Understanding David Henry Hwang

Understanding David Henry Hwang

Understanding David Henry Hwang

Understanding David Henry Hwang


David Henry Hwang is best known as the author of M. Butterfly, which won a 1988 Tony Award and was a finalist for a Pulitzer Prize, and he has written the Obie Award-winners Golden Child and FOB, as well as Family Devotions, Sound and Beauty, Rich Relations, and a revised version of Flower Drum Song. His Yellow Face won a 2008 Obie Award and was a finalist for a Pulitzer Prize.Understanding David Henry Hwang is a critical study of Hwang's playwriting process as well as the role of identity in each one of Hwang's major theatrical works. A first-generation Asian American, Hwang intrinsically understands the complications surrounding the competing attractiveness of an American identity with its freedoms in contrast to the importance of a cultural and ethnic identity connected to another country's culture. William C. Boles examines Hwang's plays by exploring the perplexing struggles surrounding Asian and Asian American stereotypes, values, and identity. Boles argues that Hwang deliberately uses stereotypes in order to subvert them, while at other times he embraces the dual complexity of ethnicity when it is tied to national identity and ethnic history. In addition to the individual questions of identity as they pertain to ethnicity, Boles discusses how Hwang's plays explore identity issues of gender, religion, profession, and sexuality. The volume concludes with a treatment of Chinglish, both in the context of rising Chinese economic prominence and in the context of Hwang's previous work.Hwang has written ten short plays including The Dance and the Railroad, five screenplays, and many librettos for musical theater. The recipient of fellowships from the National Endowment for the Arts and the Guggenheim and Rockefeller foundations, Hwang was appointed by President Bill Clinton to the President's Committee on the Arts and the Humanities.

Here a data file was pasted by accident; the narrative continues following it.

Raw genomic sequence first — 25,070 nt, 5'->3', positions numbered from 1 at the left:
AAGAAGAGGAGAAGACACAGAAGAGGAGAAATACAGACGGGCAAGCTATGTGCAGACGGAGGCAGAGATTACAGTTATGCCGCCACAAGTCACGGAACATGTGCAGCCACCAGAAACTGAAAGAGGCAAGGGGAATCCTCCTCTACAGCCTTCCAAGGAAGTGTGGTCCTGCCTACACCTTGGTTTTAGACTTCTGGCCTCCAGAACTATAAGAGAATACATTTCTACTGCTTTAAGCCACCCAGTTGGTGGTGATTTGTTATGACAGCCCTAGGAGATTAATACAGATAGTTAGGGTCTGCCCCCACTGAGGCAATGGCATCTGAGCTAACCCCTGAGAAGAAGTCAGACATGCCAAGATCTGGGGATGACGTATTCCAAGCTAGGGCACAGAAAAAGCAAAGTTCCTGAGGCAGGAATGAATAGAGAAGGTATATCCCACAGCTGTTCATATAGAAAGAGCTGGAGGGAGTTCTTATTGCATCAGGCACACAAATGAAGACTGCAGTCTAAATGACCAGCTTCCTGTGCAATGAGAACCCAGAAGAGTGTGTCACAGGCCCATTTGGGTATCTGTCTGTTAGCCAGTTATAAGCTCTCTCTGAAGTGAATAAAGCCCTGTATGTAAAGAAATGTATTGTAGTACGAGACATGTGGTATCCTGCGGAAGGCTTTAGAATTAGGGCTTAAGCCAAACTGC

The Understanding Contemporary American Literature series was founded by the estimable Matthew J. Bruccoli (1931–2008), who envisioned these volumes as guides or companions for students as well as good nonacademic readers, a legacy that will continue as new volumes are developed to fill in gaps among the nearly one hundred series volumes published to date and to embrace a host of new writers only now making their marks on our literature.

As Professor Bruccoli explained in his preface to the volumes he edited, because much influential contemporary literature makes special demands, “the word understanding in the titles was chosen deliberately. Many willing readers lack an adequate understanding of how contemporary literature works; that is, of what the author is attempting to express and the means by which it is conveyed.” Aimed at fostering this understanding of good literature and good writers, the criticism and analysis in the series provide instruction in how to read certain contemporary writers—explicating their material, language, structures, themes, and perspectives—and facilitate a more profitable experience of the works under discussion.

In the twenty-first century Professor Bruccoli’s prescience gives us an avenue to publish expert critiques of significant contemporary American writing. The series continues to map the literary landscape and to provide both instruction and enjoyment. Future volumes will seek to introduce new voices alongside canonized favorites, to chronicle the changing literature of our times, and to remain, as Professor Bruccoli conceived, contemporary in the best sense of the word.

Linda Wagner-Martin, Series Editor . . .

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